Britain’s Foreign and Commonwealth Office has been officially asked by a United Kingdom parliamentarian to take steps including engagement with the local government to close the medical practice of local cardiologist Dr Alfred Sparman.
The request from Member of Parliament Alec Shelbrooke in a letter dated August 9, 2019 and addressed to Minister of State for the Americas in the Foreign and Commonwealth Office Christopher Pincher I asks that the FCO work with the Mia Mottley Administration to bring an end to the private clinic operated in Belleville St Michael.
Shelbrooke is the son-in-law of British citizen Gordon Spencer, who died in a British hospital on February 13 this year, after being in the care of the Sparman Clinic in Barbados for ten days.
Barbados TODAY broke the story on June 26 with Shelbrooke describing to the British Parliament “the barbaric treatment” that his father-in-law received at the clinic in Barbados, which he alleges “ultimately led to his death”.
Shelbrooke said in his letter to the Foreign and Commonwealth Office that since raising the matter in Parliament the family was now in possession of the post mortem results.
“My father-in-law had operations at the Sparman clinic to put a stent in his artery, for which my family [was] charged 91,000 pounds sterling. However, my father-in-law never recovered from what had been a pneumonia infection and died at the Leeds General Infirmary (LGI) after repatriation two weeks later,” the British parliamentarian wrote.
He went on to tell the FCO that when Spencer arrived at the Leeds facility the consultants were “struggling” to understand from his medical notes, why he was not recovering.
“The post mortem has revealed that they were unable to find any evidence of a stent having been inserted, in contradiction of the medical notes and for which the family was charged,” Shelbrooke stated.
His correspondence is also seeking the help of the FCO to contact and liaise with the Mia Mottley Administration to establish a copy of the medical licence to understand how Sparman meets the criteria in Barbados to practice medicine.
“I would also seek the help of the FCO to work with the Barbados Government to ultimately shut down this doctor to ensure that further British holiday-makers at this highly-visited tourist destination do not have to suffer the same way that…my family did,” Shelbrooke wrote to the Minister of State in the FCO.
But today, Sparman shot back in a strong defence against these latest accusations leveled at his clinic.
The cardiologist made it clear to Barbados TODAY that due to patient confidentiality and respect for the deceased, he would be limited in his comments.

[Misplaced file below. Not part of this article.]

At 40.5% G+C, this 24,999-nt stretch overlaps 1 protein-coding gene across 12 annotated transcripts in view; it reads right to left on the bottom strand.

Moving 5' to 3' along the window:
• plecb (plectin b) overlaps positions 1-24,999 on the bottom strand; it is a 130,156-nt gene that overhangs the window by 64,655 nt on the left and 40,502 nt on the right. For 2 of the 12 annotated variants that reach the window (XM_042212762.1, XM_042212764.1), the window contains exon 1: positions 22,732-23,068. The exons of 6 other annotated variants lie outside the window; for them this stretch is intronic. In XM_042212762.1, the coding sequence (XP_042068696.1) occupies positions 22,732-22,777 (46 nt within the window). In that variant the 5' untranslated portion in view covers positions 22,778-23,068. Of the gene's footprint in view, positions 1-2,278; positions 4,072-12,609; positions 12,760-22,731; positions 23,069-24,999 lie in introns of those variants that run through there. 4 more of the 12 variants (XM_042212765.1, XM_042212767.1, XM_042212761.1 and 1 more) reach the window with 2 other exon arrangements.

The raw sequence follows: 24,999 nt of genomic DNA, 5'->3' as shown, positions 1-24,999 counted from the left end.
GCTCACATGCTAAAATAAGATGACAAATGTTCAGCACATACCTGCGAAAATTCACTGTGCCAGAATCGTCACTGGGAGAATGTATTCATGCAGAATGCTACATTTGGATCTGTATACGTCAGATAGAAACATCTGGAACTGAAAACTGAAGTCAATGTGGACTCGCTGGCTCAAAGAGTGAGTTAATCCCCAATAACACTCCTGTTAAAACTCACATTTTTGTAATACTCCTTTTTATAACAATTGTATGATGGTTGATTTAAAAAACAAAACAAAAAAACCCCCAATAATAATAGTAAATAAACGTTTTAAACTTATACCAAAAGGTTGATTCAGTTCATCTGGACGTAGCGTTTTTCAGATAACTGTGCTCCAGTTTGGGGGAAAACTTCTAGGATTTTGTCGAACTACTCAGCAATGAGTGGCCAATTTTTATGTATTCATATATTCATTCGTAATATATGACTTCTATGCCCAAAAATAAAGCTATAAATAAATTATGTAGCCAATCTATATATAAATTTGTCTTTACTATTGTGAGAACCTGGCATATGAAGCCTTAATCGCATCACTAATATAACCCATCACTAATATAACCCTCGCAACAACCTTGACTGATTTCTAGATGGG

Sparman first sought to put the issue in perspective by stating that Spencer was 86 years old with a history of heart attacks in the UK and had stents placed in his left anterior descending artery.
He was admitted to the Sparman Clinic and 4H Hospital with pneumonia in both lungs and a new heart attack. We worked diligently on this wonderful man,” the Barbadian cardiologist told Barbados TODAY.
While not addressing any issue pertaining to charges for his services, he said he has the evidence that he inserted a stent in Spencer’s artery, without which he would not have survived the flight back home.
“I was told by the insurance doctor to perform angioplasty and stenting on Mr Spencer before he leaves by air ambulance or he would not survive the journey. I agreed to this care management.
“I placed a stent in the 95 per cent stenosed left circumflex artery (the artery responsible for the heart attack). This procedure was successful and Mr Spencer was airlifted to the UK where sadly he died two weeks later.
“I find it very strange that the pathologist did not see the stent placed in the UK nor my stent,” Sparman declared.
In fact, he told Barbados TODAY he can see the stents from the evidence at his disposal.
“I have the entire procedure recorded as proof in my possession. And I can see stents in the left anterior descending artery and in the left circumflex,” the heart specialist contended.
“I offer condolences to the family. If someone feels that an injustice was done or substandard care performed, then the court is there to resolve these issues,” Sparman told Barbados TODAY.
Spencer, who had become ill while on a cruise with his wife Jackie had been treated by the ship’s doctor before being referred to the Sparman facility on arrival at the Bridgetown Port. [email protected]